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Photo of Dr. Joe May

Contact: Ann Hatch

For immediate release — Oct. 8, 2013

(DALLAS) — Members of the Dallas County Community College District’s board of trustees nominated Dr. Joe May as the sole finalist for the position of DCCCD’s seventh chancellor, following a second round of interviews held in Dallas on Monday, Oct. 7. The nomination must be approved by a formal vote of the trustees, following a 21-day waiting period.
May, with the approval of his nomination, will fill the position when Dr. Wright Lassiter Jr. retires on Dec. 31, 2013, after 27 years with the district — serving two decades as president of El Centro College and seven years as the district’s chancellor. May currently serves as president of the Louisiana Community and Technical College System. He previously served as system president for the Colorado Community College System and president of Pueblo Community College prior to that position.

LCTCS provides strategic management and support for Louisiana’s 13 community and technical colleges, enrolling more than 101,000 students in associate degree, technical diploma and industry-based certificate programs. Those programs are aligned with business, industry and local economies across Louisiana; that network enables students to find good jobs and build careers. May began his administration at LCTCS in 2007.
Texas law requires a 21-day waiting period before a formal vote to approve the nomination can be made. Board members will take a public vote on May’s appointment during their regularly scheduled monthly meeting on Tuesday, Nov. 5, at 4 p.m. in the board meeting room (lower level) at 1601 S. Lamar St. in Dallas.
"Members of the DCCCD Board of Trustees, who as a group comprised the executive search committee led by Trustee Bob Ferguson, have worked diligently on this national search process since late spring, with the guidance of our search firm, Greenwood/Asher and Associates Inc., Academic Search,” said Jerry Prater, chairman of the DCCCD board of trustees. “We are confident that our nominee, Dr. May, has the experience and the vision that our district needs during these challenging times.”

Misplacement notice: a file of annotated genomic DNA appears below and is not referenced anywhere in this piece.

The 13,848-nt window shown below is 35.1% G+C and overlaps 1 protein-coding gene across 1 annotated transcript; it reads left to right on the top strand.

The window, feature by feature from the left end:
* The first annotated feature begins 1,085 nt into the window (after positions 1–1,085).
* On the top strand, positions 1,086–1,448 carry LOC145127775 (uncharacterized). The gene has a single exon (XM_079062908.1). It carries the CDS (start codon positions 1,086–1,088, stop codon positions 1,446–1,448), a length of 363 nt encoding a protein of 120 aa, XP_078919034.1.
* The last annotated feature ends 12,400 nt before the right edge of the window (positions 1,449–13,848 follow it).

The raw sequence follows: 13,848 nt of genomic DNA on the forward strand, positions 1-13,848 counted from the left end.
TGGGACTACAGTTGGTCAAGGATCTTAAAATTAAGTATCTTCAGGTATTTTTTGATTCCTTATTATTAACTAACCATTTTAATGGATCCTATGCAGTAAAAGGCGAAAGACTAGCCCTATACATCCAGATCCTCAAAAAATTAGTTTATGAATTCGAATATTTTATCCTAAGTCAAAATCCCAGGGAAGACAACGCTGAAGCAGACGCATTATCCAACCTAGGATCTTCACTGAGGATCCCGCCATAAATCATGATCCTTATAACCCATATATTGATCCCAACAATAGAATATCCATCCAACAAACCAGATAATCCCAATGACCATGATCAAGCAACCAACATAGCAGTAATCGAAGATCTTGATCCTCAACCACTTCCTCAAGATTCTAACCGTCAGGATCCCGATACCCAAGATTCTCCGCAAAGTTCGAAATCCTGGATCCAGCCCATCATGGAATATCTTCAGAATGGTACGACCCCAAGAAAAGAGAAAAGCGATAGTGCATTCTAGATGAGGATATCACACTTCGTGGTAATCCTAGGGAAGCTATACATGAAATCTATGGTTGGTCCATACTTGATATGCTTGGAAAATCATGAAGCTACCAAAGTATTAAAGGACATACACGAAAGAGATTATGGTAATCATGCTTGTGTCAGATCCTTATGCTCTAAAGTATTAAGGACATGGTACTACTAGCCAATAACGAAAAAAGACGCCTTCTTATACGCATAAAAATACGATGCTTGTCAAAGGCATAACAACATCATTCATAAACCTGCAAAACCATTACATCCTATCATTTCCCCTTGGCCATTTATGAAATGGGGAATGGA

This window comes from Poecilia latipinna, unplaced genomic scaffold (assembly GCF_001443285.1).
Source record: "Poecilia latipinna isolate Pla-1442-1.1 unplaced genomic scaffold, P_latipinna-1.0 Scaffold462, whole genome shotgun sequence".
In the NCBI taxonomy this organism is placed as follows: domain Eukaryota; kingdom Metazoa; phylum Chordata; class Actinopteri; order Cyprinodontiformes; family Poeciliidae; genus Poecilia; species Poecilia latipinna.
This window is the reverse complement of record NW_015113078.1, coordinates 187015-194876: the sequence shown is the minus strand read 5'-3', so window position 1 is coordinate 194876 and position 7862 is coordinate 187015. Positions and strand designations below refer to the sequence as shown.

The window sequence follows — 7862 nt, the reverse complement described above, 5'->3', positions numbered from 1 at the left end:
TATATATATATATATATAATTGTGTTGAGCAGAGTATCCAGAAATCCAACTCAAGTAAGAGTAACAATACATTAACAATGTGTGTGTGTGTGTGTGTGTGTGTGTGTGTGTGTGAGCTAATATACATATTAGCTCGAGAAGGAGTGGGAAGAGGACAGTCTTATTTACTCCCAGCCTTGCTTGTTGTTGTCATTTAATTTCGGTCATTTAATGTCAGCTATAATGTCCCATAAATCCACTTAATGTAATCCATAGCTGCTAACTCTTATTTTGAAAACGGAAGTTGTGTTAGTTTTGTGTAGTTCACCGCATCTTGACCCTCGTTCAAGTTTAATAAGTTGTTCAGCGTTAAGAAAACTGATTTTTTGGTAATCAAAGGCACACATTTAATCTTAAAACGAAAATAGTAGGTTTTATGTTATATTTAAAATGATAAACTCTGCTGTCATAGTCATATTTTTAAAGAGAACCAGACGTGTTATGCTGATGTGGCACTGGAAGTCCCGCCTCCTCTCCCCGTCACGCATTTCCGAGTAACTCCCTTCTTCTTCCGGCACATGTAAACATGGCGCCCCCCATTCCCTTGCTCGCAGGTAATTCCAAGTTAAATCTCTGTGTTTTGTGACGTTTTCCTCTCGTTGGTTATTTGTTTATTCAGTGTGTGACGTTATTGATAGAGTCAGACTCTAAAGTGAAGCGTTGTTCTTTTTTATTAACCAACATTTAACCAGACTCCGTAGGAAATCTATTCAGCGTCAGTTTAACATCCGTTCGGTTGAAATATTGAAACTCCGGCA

Prater added, “We want the district to continue to grow and expand its leadership role among community colleges in this country — a precedent set by our current chancellor, Dr. Wright Lassiter. We are grateful to Dr. Lassiter for his leadership, his service and his lifelong commitment to students and higher education.”

“I look forward to working with the outstanding faculty, staff, administrators and students at each of the DCCCD colleges,” said May. “I am enthusiastic about partnering with some of the best business and civic leaders in the nation as we continue to build on DCCCD’s excellent reputation in academic and workforce areas. Returning to Texas and embracing the challenges that community colleges face across the state is exciting. Jobs, careers and college completion are critical to our success.”
May started his career in higher education in 1978 as an adjunct faculty member with DCCCD when Cedar Valley College opened. Based on that experience, May built on his belief that community colleges are the solution to the challenges that individuals, employers and communities face.

DCCCD’s new chancellor, who is a native of East Texas, was the first member of his family to attend college. He earned both his bachelor’s degree in social rehabilitation services and his master’s degree in counseling from Stephen F. Austin State University (Texas) and his doctorate in education from Texas A&M University-Commerce.